JOSHUA KADENGU 1STAPPLICANT
LAMECK KADENGU 2NDAPPLICANT
ROSA KADENGU 3RDAPPLICANT
OLGA KADENGU (In her personal 1ST RESPONDENT
capacity and as guardian of her two minor
children Mugumo and Duncan Kadengu)
RICHARD JOHN CHIMBARU 2NDRESPONDENT
THE MASTER OF THE HIGH COURT 3RDRESPONDENT
HIGH COURT OF ZIMBABWE
HARARE, 13 July and 1 November 2006
Advocate Zhou, for the applicant
MrMutizwa, for the 1strespondent
No appearance for 2nd& 3rdRespondents
KUDYA J: On 24 March 2003, three of the beneficiaries of the estate of the late Job Bruno Kadengu filed this application seeking the variation of certain clauses of the Last Will and Testament of the testator. The application was served on the respondents on 2ndApril 2003, 17 April 2003 and 16 March 2005 respectively.
The 1strespondent opposed the application on 18 August 2003 while the 2ndrespondent did so on 1stSeptember 2003.
The testator died testate on 25 March 1990. He executed his 9 paged Will on 20 February 1990. It contains 20 clauses.
One Gregory Slater of Gollop and Blank legal practitioners of Harare was appointed the executor testamentary and was issued with letters of Administration by the Master on 14 June 1990 in line with clause 3 of the Will.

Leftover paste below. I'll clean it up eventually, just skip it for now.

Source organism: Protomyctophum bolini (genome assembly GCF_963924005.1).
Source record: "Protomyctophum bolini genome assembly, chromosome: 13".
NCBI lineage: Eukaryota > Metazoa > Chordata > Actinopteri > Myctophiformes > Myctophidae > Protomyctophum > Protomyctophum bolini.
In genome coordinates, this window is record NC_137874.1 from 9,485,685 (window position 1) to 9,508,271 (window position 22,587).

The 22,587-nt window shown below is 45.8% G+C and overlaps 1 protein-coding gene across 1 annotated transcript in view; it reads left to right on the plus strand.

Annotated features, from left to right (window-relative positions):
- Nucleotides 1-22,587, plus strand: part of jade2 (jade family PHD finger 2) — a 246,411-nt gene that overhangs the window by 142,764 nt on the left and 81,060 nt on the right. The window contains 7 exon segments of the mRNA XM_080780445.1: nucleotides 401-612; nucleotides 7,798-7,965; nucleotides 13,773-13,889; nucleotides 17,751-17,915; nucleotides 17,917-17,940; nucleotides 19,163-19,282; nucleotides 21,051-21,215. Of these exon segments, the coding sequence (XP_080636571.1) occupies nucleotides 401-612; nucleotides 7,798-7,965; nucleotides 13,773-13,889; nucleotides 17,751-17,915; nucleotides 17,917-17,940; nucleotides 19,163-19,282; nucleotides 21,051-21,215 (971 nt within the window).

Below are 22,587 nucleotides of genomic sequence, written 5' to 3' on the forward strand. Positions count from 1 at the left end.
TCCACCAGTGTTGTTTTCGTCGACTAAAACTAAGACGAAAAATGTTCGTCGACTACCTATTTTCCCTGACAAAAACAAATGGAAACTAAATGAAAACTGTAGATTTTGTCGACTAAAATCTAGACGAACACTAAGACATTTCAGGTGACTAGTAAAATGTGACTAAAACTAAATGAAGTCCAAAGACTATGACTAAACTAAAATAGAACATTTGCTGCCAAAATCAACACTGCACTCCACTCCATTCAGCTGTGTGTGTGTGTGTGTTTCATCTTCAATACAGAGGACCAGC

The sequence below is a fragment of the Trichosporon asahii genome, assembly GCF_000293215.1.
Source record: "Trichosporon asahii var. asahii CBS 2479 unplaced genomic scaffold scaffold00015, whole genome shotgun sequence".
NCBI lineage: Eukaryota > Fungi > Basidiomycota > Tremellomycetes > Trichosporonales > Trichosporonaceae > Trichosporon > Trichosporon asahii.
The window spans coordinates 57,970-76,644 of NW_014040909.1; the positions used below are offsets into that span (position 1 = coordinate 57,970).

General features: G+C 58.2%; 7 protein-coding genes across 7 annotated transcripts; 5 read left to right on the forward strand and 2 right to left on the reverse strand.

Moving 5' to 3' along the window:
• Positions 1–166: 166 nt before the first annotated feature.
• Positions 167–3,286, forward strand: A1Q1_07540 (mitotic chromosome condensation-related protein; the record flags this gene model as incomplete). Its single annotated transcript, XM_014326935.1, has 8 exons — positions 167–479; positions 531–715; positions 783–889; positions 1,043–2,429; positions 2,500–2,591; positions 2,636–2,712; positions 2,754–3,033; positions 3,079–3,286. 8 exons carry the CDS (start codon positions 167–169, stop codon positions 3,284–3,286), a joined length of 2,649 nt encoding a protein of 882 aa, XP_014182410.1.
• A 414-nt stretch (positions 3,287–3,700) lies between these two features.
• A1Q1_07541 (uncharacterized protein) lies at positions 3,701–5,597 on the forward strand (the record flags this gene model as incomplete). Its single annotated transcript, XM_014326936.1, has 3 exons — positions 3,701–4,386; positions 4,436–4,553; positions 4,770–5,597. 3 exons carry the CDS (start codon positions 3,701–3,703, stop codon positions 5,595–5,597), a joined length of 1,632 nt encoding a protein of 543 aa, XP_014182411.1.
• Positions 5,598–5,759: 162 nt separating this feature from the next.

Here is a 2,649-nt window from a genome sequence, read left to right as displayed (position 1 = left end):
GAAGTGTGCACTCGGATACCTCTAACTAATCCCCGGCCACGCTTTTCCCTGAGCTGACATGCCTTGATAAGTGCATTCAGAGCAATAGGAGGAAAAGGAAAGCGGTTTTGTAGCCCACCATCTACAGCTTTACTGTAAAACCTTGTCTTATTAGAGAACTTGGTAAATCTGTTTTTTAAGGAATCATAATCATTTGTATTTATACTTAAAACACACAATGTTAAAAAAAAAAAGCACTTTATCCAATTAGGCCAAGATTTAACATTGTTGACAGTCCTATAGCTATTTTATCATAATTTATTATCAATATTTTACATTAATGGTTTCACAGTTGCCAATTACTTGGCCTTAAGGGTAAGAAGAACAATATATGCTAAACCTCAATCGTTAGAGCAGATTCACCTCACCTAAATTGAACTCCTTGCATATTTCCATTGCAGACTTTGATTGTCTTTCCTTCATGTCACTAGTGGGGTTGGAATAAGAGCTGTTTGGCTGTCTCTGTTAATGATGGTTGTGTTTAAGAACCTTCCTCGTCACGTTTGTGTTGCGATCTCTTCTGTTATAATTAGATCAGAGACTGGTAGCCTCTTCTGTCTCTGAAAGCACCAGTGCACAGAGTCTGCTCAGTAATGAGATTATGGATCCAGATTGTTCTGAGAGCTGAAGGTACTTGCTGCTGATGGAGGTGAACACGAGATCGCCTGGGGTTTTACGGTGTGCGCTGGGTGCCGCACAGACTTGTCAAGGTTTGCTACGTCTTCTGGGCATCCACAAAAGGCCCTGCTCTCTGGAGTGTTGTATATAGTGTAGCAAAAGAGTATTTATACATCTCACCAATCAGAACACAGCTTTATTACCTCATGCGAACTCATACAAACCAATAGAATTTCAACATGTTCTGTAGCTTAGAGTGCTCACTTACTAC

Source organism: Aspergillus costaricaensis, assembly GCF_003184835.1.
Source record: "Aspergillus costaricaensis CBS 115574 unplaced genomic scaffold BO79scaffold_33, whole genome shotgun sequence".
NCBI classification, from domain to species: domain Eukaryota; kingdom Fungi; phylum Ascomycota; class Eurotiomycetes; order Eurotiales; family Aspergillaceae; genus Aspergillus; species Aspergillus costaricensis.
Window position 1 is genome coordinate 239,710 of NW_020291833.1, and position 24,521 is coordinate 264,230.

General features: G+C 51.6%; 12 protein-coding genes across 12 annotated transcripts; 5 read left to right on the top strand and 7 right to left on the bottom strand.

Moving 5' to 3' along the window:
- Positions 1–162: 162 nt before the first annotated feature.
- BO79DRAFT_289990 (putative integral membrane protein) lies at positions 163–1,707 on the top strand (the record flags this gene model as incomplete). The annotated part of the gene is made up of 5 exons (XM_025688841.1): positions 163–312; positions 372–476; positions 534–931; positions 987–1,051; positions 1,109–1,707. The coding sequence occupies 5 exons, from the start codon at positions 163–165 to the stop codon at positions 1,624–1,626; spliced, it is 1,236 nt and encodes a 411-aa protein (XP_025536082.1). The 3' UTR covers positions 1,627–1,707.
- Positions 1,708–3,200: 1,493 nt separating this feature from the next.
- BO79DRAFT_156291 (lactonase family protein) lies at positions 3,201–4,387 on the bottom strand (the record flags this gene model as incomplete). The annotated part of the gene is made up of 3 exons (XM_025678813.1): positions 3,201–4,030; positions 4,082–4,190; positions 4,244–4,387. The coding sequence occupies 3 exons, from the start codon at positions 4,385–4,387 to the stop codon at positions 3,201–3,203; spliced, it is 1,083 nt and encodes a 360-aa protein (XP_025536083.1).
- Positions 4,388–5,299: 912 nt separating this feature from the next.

Slater attempted to administer the estate DR No. 665/90 but by 30 September 1998 he had not finished doing so. He fled the country under allegations of misappropriation of funds. Messrs Gollop and Blank proceeded to renounce their appointment as Executors of and trustees to the estate on 5 September 1997. The Master then appointed the 2ndrespondent as Executor Dative on 2ndJuly 1999.
The new executor failed to remedy the problems that Slater left unresolved. By 28 September 2000 the 1stand 2ndapplicants together with Martin Kadengu, another beneficiary, wrote to the Master complaining of the inaction of the 2ndrespondent and his resultant failure in winding up the estate in accordance with the wishes of the testator. The desired result was not achieved.